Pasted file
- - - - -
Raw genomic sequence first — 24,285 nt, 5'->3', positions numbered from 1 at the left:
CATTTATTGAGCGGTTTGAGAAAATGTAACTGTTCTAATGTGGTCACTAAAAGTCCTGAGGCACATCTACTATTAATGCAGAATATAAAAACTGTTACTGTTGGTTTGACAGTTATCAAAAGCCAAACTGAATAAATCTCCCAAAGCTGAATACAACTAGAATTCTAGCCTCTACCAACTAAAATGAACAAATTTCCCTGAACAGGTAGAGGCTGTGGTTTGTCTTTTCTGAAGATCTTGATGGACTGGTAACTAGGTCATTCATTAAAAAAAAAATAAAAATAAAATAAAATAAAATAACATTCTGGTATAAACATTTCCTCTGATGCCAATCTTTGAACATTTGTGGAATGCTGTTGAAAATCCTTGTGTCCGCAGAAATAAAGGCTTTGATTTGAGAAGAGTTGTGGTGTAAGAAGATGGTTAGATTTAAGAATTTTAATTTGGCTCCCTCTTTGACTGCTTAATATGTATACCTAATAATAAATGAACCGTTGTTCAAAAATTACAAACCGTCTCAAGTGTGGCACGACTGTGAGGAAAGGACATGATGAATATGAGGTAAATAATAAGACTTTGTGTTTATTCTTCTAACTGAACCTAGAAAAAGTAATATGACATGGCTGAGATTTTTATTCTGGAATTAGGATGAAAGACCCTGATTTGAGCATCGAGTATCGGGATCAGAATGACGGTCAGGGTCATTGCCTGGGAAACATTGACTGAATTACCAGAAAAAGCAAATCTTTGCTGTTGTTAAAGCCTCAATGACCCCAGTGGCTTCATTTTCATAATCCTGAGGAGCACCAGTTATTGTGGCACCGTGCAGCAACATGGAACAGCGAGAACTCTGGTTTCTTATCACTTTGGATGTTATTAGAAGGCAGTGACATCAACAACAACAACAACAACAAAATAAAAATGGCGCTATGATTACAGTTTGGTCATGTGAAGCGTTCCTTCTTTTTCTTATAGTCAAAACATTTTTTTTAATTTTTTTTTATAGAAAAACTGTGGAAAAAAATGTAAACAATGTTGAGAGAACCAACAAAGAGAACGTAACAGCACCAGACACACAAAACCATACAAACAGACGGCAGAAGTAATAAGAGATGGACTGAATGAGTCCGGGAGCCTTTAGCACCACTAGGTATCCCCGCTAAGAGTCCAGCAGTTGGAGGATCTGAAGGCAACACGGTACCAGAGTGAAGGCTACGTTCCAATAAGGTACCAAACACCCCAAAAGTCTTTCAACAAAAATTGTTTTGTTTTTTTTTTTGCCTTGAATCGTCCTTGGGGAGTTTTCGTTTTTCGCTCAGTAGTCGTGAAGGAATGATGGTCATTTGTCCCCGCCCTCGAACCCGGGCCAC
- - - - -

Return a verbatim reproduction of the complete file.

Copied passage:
Raw genomic sequence first — 24,285 nt, 5'->3', positions numbered from 1 at the left:
CATTTATTGAGCGGTTTGAGAAAATGTAACTGTTCTAATGTGGTCACTAAAAGTCCTGAGGCACATCTACTATTAATGCAGAATATAAAAACTGTTACTGTTGGTTTGACAGTTATCAAAAGCCAAACTGAATAAATCTCCCAAAGCTGAATACAACTAGAATTCTAGCCTCTACCAACTAAAATGAACAAATTTCCCTGAACAGGTAGAGGCTGTGGTTTGTCTTTTCTGAAGATCTTGATGGACTGGTAACTAGGTCATTCATTAAAAAAAAAATAAAAATAAAATAAAATAAAATAACATTCTGGTATAAACATTTCCTCTGATGCCAATCTTTGAACATTTGTGGAATGCTGTTGAAAATCCTTGTGTCCGCAGAAATAAAGGCTTTGATTTGAGAAGAGTTGTGGTGTAAGAAGATGGTTAGATTTAAGAATTTTAATTTGGCTCCCTCTTTGACTGCTTAATATGTATACCTAATAATAAATGAACCGTTGTTCAAAAATTACAAACCGTCTCAAGTGTGGCACGACTGTGAGGAAAGGACATGATGAATATGAGGTAAATAATAAGACTTTGTGTTTATTCTTCTAACTGAACCTAGAAAAAGTAATATGACATGGCTGAGATTTTTATTCTGGAATTAGGATGAAAGACCCTGATTTGAGCATCGAGTATCGGGATCAGAATGACGGTCAGGGTCATTGCCTGGGAAACATTGACTGAATTACCAGAAAAAGCAAATCTTTGCTGTTGTTAAAGCCTCAATGACCCCAGTGGCTTCATTTTCATAATCCTGAGGAGCACCAGTTATTGTGGCACCGTGCAGCAACATGGAACAGCGAGAACTCTGGTTTCTTATCACTTTGGATGTTATTAGAAGGCAGTGACATCAACAACAACAACAACAACAAAATAAAAATGGCGCTATGATTACAGTTTGGTCATGTGAAGCGTTCCTTCTTTTTCTTATAGTCAAAACATTTTTTTTAATTTTTTTTTATAGAAAAACTGTGGAAAAAAATGTAAACAATGTTGAGAGAACCAACAAAGAGAACGTAACAGCACCAGACACACAAAACCATACAAACAGACGGCAGAAGTAATAAGAGATGGACTGAATGAGTCCGGGAGCCTTTAGCACCACTAGGTATCCCCGCTAAGAGTCCAGCAGTTGGAGGATCTGAAGGCAACACGGTACCAGAGTGAAGGCTACGTTCCAATAAGGTACCAAACACCCCAAAAGTCTTTCAACAAAAATTGTTTTGTTTTTTTTTTTGCCTTGAATCGTCCTTGGGGAGTTTTCGTTTTTCGCTCAGTAGTCGTGAAGGAATGATGGTCATTTGTCCCCGCCCTCGAACCCGGGCCAC